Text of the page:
Florian Langhammer is a Vienna-based entrepreneur who founded Collectors Agenda as a cross-medial art platform designed for inclusion and participation in the often prohibitive art world. Florian is also the publisher of the print medium The Collectors Chronicle which appears several times a year to coincide with international art fairs and biennials. We met Florian in Collectors Agenda’s downtown offices to speak with him among others about challenges and successes of his venture, trends for experiencing art in the digital age, and what relationships between business and the art world.
Hi Florian, congratulations on your successful Collectors Agenda project! You seem to have had quite the ride so far. For those who are not familiar with Collectors Agenda, can you give us your elevator pitch?
Collectors Agenda is conceived as an cross-medial art platform. We create timeless insightful stories with much-discussed artists and other actors of the art world in an easy-to-read copy style, that avoids the typical ’art speak’. Comparable to a perpetual calendar, our stories are written up in a timeless fashion. So we are creating a constant stream of stories, pooled on our website in two main editorial formats – In the Studio and Collector Stories.
What are you trying the achieve with your venture?
Our objective is to broaden the appeal of art discourse beyond the inner circles of the art scene. In other words: to make more people feel comfortable and develop a liking to join in art conversations. We make a conscious effort to be inclusive for people who are newcomers to the art scene, such as the more random museum-goer, by what we write about and how we write it. Few people dare, or have the opportunity, to visit artists in their studio, so we do it on their behalf, asking simple but informative questions. Along the way they become more familiar with, and become more proficient in discussing new artistic positions.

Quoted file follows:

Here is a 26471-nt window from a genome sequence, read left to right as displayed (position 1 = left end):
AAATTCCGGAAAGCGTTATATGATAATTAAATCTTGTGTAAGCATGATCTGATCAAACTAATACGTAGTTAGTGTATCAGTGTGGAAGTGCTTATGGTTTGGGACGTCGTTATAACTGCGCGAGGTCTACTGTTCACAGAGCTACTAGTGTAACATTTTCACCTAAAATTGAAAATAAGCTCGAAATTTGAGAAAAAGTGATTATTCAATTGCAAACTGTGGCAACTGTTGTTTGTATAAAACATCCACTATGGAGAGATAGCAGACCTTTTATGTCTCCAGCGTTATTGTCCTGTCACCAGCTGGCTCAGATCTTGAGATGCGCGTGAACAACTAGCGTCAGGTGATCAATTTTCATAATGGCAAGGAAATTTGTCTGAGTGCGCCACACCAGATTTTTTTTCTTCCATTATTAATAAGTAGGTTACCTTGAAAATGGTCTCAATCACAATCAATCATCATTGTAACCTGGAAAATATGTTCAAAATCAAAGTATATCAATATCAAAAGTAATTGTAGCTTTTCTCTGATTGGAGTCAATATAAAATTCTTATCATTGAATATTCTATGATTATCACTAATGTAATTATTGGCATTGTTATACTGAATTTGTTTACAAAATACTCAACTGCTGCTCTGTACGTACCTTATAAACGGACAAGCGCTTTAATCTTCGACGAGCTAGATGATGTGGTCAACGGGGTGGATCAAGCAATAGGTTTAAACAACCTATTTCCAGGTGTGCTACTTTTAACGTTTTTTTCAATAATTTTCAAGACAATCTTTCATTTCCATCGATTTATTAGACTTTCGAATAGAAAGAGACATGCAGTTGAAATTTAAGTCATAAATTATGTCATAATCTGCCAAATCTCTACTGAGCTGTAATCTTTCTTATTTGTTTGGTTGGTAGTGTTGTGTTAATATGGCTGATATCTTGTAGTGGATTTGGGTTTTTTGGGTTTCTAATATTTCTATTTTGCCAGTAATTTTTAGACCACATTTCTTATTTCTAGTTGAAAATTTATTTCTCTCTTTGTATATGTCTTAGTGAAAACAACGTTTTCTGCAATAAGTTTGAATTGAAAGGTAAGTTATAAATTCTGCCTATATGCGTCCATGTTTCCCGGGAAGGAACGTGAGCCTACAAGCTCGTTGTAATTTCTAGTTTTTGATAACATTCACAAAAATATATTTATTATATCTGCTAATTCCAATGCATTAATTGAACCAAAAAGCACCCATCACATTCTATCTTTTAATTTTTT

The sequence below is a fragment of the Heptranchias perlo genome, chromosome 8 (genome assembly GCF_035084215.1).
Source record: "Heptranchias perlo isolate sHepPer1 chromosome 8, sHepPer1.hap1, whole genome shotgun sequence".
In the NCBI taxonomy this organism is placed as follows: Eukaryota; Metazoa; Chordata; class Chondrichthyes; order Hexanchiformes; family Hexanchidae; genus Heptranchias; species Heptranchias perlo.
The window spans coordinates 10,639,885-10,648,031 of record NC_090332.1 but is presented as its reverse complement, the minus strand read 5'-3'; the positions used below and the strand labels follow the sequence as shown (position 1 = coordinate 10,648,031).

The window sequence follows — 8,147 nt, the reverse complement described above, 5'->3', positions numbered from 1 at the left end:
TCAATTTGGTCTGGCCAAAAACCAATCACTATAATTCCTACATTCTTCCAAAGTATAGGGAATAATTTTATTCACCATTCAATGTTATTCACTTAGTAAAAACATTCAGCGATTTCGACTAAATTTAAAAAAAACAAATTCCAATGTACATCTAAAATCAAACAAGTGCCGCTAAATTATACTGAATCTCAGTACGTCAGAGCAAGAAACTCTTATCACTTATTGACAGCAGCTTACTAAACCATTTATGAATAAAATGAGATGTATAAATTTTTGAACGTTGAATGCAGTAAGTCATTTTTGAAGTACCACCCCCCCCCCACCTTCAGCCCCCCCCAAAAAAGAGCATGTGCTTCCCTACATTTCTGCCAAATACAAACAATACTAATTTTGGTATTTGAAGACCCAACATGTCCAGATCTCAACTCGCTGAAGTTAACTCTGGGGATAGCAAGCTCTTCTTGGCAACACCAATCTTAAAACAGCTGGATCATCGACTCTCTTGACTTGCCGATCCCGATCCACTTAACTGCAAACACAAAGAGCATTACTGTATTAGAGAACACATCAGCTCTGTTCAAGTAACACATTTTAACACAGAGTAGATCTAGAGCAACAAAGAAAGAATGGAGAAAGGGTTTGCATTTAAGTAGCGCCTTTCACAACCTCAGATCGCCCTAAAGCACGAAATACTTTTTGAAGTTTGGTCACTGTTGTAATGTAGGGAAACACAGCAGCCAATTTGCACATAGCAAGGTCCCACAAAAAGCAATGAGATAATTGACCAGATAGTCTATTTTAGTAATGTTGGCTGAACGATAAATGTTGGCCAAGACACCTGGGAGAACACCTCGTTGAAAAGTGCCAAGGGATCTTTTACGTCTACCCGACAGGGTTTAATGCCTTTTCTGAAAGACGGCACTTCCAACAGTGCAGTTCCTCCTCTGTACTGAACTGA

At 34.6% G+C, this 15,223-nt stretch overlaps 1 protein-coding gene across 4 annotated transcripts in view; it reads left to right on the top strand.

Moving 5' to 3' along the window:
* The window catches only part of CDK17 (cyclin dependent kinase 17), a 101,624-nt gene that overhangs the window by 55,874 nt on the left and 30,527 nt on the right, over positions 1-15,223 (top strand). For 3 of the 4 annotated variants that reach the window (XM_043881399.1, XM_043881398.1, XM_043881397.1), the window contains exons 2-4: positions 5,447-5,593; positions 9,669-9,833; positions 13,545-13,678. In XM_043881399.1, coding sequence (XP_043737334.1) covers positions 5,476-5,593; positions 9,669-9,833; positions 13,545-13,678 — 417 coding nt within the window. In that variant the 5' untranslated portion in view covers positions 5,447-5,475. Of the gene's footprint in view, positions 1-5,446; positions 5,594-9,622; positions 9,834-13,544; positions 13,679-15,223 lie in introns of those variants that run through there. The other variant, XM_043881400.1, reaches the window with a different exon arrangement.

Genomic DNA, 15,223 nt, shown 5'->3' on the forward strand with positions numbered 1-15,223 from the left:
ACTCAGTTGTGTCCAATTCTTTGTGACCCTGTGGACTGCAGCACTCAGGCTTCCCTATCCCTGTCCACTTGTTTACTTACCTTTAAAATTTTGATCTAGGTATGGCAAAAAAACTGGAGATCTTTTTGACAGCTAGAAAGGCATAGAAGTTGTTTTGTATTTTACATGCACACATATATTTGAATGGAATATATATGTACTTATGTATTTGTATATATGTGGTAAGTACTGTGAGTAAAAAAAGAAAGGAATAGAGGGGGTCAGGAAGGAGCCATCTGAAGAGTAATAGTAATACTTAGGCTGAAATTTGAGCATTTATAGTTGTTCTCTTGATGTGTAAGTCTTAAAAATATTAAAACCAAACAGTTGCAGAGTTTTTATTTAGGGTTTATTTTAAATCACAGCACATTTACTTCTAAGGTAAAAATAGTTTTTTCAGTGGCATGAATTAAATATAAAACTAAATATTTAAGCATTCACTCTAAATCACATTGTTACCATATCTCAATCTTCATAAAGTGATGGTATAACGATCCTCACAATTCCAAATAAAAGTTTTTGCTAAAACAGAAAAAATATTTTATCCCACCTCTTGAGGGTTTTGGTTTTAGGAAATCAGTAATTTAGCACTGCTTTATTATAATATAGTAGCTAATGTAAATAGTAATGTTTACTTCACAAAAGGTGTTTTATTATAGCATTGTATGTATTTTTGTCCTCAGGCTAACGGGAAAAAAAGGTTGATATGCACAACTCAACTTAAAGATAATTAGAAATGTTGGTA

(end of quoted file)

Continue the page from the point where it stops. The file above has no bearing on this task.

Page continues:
Passionate art entrepreneur Florian Langhammer in Collectors Agenda’s exhibition „What lays bare in me“ with Madeleine Boschan.
On which basis was the idea for Collectors Agenda born?
Right now, a new generation of art enthusiasts is emerging and looking to discover the art scene for themselves. These newcomers, at least a certain share among them, represent a future segment of discerning art collectors. But this new generation thinks and feels different about art and values experiential aspects more than discourse. Unlike established collectors, they spend as much time online as they do in the physical space of galleries and museums.
What reader base do you attract?
Our reader base of is composed of the entire spectrum of the art world, including artists, art critics, gallery and museum professionals, journalists, as well as established and aspiring collectors. But, unlike specialist art magazines whose editorial focus is more of a specialist and discursive one, we count many art enthusiasts from the creative industries, for example from the fields of design, architecture and fashion, among our readers.
Looking at Collectors Agenda’s journey since its founding year, 2015, what have been the highs and lows?
There were no real lows in the sense of major throw-backs, but it did require a lot of patience and endurance to build a profile among the landscape of art journals and magazines and to get on the radar of galleries, art institutions, art fairs and so on. You need the acceptance among the inner circles of the art scene to be taken serious. After all, we always wanted to attract both art insiders and the newcomers. There is a lot to learn about the rules and codes of the art scene and it takes a while to move comfortably within the scene. After almost four years it is now very satisfying to see our efforts are taking fruit. Today, we are receiving a lot of requests from players in the art market to discuss cooperations or pointing us to interesting artistic positions to be profiled, and we have earned a presence at major art fairs such as Art Cologne and more recent fairs like viennacontemporary, next to the established art media.